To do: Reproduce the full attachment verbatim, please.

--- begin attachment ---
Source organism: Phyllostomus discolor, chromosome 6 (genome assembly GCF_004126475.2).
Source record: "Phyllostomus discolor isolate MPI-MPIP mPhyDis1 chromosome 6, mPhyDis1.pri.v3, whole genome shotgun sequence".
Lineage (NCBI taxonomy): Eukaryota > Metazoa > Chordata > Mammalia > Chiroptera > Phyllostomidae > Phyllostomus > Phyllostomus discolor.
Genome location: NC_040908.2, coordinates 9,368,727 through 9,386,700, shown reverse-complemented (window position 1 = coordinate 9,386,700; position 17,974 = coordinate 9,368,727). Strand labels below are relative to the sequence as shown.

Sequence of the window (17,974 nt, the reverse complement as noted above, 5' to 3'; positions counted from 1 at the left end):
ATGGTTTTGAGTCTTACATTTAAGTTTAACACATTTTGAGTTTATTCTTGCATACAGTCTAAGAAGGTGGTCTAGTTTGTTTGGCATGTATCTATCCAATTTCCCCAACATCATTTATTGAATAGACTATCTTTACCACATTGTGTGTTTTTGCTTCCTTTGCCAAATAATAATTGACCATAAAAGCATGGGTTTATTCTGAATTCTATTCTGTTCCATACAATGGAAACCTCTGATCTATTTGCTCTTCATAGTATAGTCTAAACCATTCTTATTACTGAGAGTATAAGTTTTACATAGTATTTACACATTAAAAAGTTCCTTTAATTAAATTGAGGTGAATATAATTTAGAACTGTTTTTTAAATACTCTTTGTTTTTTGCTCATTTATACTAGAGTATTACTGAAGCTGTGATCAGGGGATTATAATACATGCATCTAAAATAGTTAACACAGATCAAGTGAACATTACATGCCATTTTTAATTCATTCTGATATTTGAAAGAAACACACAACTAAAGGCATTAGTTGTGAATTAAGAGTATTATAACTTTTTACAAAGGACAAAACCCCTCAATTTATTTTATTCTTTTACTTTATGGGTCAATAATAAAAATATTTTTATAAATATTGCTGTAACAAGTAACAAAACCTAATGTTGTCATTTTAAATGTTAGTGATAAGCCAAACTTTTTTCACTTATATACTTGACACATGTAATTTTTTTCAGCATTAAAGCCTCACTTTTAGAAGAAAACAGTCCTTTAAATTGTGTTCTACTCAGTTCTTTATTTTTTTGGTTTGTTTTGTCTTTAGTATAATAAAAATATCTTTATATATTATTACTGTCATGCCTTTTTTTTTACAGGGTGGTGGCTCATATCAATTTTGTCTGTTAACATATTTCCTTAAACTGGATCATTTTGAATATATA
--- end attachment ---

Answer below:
Source organism: Phyllostomus discolor, chromosome 6 (genome assembly GCF_004126475.2).
Source record: "Phyllostomus discolor isolate MPI-MPIP mPhyDis1 chromosome 6, mPhyDis1.pri.v3, whole genome shotgun sequence".
Lineage (NCBI taxonomy): Eukaryota > Metazoa > Chordata > Mammalia > Chiroptera > Phyllostomidae > Phyllostomus > Phyllostomus discolor.
Genome location: NC_040908.2, coordinates 9,368,727 through 9,386,700, shown reverse-complemented (window position 1 = coordinate 9,386,700; position 17,974 = coordinate 9,368,727). Strand labels below are relative to the sequence as shown.

Sequence of the window (17,974 nt, the reverse complement as noted above, 5' to 3'; positions counted from 1 at the left end):
ATGGTTTTGAGTCTTACATTTAAGTTTAACACATTTTGAGTTTATTCTTGCATACAGTCTAAGAAGGTGGTCTAGTTTGTTTGGCATGTATCTATCCAATTTCCCCAACATCATTTATTGAATAGACTATCTTTACCACATTGTGTGTTTTTGCTTCCTTTGCCAAATAATAATTGACCATAAAAGCATGGGTTTATTCTGAATTCTATTCTGTTCCATACAATGGAAACCTCTGATCTATTTGCTCTTCATAGTATAGTCTAAACCATTCTTATTACTGAGAGTATAAGTTTTACATAGTATTTACACATTAAAAAGTTCCTTTAATTAAATTGAGGTGAATATAATTTAGAACTGTTTTTTAAATACTCTTTGTTTTTTGCTCATTTATACTAGAGTATTACTGAAGCTGTGATCAGGGGATTATAATACATGCATCTAAAATAGTTAACACAGATCAAGTGAACATTACATGCCATTTTTAATTCATTCTGATATTTGAAAGAAACACACAACTAAAGGCATTAGTTGTGAATTAAGAGTATTATAACTTTTTACAAAGGACAAAACCCCTCAATTTATTTTATTCTTTTACTTTATGGGTCAATAATAAAAATATTTTTATAAATATTGCTGTAACAAGTAACAAAACCTAATGTTGTCATTTTAAATGTTAGTGATAAGCCAAACTTTTTTCACTTATATACTTGACACATGTAATTTTTTTCAGCATTAAAGCCTCACTTTTAGAAGAAAACAGTCCTTTAAATTGTGTTCTACTCAGTTCTTTATTTTTTTGGTTTGTTTTGTCTTTAGTATAATAAAAATATCTTTATATATTATTACTGTCATGCCTTTTTTTTTACAGGGTGGTGGCTCATATCAATTTTGTCTGTTAACATATTTCCTTAAACTGGATCATTTTGAATATATA